It's Upwey's belief that in many cases, such misunderstandings have led plant designers to unnecessarily adopt the very (pneumatically actuated twin pump discharge valving) system which 50 years ago, the "TISO-Check" valves began to replace, thus condemning the installation to additional and recurrent maintenance costs associated with gland packed valves and actuators, as well as the instrument air systems required to power the actuators.
Principle of the TISO-Check valve
In a twin (duty + standby) slurry pump installation, where there is a common discharge line to the next (downstream) slurry processing area, upon start-up of one pump, the TISO-Check valve will, without any external energy source, move the ball to seal off the inlet from the inactive pump.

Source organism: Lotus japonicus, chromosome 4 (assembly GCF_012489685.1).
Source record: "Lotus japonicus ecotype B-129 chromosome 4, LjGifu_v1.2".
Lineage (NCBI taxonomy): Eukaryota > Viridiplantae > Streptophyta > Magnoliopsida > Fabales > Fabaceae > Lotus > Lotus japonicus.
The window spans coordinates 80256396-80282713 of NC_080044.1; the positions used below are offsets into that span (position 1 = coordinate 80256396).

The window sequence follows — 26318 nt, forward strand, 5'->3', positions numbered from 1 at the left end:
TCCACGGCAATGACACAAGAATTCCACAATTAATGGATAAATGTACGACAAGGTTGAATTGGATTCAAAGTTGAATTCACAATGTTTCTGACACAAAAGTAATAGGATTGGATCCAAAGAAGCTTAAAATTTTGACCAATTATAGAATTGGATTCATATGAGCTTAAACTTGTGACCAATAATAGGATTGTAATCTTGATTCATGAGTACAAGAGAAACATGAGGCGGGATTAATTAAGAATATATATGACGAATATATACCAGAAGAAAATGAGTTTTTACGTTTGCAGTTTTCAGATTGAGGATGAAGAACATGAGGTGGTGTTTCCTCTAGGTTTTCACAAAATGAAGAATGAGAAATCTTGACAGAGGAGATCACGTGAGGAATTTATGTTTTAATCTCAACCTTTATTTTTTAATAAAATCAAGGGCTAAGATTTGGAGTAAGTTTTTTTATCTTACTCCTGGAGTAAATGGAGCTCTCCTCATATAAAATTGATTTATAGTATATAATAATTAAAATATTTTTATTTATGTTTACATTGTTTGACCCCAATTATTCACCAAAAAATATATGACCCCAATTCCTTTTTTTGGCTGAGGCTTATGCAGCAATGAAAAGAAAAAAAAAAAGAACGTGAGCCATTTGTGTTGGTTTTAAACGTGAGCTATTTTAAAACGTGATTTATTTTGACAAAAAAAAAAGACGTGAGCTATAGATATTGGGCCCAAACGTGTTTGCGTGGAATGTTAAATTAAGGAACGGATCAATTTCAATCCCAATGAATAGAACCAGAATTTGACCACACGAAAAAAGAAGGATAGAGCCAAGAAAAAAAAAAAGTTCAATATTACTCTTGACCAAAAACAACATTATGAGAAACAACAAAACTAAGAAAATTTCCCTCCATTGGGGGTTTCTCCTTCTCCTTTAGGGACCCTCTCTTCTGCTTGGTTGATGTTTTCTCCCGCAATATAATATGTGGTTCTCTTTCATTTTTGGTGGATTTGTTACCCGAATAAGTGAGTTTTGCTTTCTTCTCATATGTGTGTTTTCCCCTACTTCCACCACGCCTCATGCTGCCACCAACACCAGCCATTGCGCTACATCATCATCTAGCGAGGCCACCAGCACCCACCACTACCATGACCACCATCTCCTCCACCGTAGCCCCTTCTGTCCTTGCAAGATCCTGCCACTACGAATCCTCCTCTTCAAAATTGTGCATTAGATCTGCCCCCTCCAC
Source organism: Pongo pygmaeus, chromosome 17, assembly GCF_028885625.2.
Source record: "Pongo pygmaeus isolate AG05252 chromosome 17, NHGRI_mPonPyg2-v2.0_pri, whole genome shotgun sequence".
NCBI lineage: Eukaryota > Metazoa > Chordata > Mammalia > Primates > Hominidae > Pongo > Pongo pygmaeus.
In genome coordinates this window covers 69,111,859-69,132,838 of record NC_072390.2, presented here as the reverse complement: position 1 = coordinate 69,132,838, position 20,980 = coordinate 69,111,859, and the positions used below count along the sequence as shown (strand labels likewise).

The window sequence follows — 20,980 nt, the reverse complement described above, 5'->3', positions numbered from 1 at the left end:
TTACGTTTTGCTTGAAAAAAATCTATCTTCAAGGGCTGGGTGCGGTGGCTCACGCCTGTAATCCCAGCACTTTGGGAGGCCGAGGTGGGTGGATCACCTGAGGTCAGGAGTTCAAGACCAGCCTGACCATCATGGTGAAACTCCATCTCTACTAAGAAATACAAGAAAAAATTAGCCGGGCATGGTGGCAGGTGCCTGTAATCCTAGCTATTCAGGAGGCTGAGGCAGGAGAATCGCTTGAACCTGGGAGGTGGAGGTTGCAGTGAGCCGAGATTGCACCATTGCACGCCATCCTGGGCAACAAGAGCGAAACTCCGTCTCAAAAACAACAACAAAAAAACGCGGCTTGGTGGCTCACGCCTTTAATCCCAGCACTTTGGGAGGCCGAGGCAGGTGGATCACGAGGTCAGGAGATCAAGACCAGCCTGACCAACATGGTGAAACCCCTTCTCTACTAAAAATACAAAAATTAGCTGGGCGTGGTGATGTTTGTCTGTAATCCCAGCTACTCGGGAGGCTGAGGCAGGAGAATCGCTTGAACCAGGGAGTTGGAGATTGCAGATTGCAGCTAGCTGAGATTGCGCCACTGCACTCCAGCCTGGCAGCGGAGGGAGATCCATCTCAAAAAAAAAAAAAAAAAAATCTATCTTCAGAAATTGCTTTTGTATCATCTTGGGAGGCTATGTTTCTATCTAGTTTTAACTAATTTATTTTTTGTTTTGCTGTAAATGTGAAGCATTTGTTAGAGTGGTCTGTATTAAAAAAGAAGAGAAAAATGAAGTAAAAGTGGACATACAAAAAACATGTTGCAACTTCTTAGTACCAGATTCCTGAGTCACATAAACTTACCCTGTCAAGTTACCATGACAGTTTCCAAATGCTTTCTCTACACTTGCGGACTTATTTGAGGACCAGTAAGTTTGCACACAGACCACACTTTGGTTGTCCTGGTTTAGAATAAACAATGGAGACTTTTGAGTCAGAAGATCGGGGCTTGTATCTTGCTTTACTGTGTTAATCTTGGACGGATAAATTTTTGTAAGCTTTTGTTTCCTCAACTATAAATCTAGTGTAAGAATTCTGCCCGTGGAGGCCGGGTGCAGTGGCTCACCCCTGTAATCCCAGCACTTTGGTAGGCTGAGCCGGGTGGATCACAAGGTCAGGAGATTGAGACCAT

- In order for the ball to move from its resting position upon pump start-up, there has to be a temporary (reverse) flow down the inoperative pump discharge line. This flow will stop, as soon as the ball is seated.
- In order for the ball to maintain a seal at the inactive inlet however, the inlet pressure beneath the ball, must never equal; or exceed the internal valve pressure.
For these conditions to be satisfied, requires the following:
- Provision of pressure relief in the inactive inlet line, by allowing backflow through the inactive pump. Do not close the inactive pump suction isolating valve until after the operating pump has reached steady state operating conditions. Backflow through the idle pump will not loosen the pump impeller, as the pump torque is not reversed.
- Location of the TISO-Check valve inlets above maximum slurry level in the feed hopper
- A discharge piping layout which ensures that the internal valve pressure will exceed the pressure under the ball, by a figure which varies with valve size and with slurry properties. Upwey's engineers can provide guidance on this matter.
- An escape route for gland water left running into the inactive pump, by providing a scuttle valve to drain the pump contents.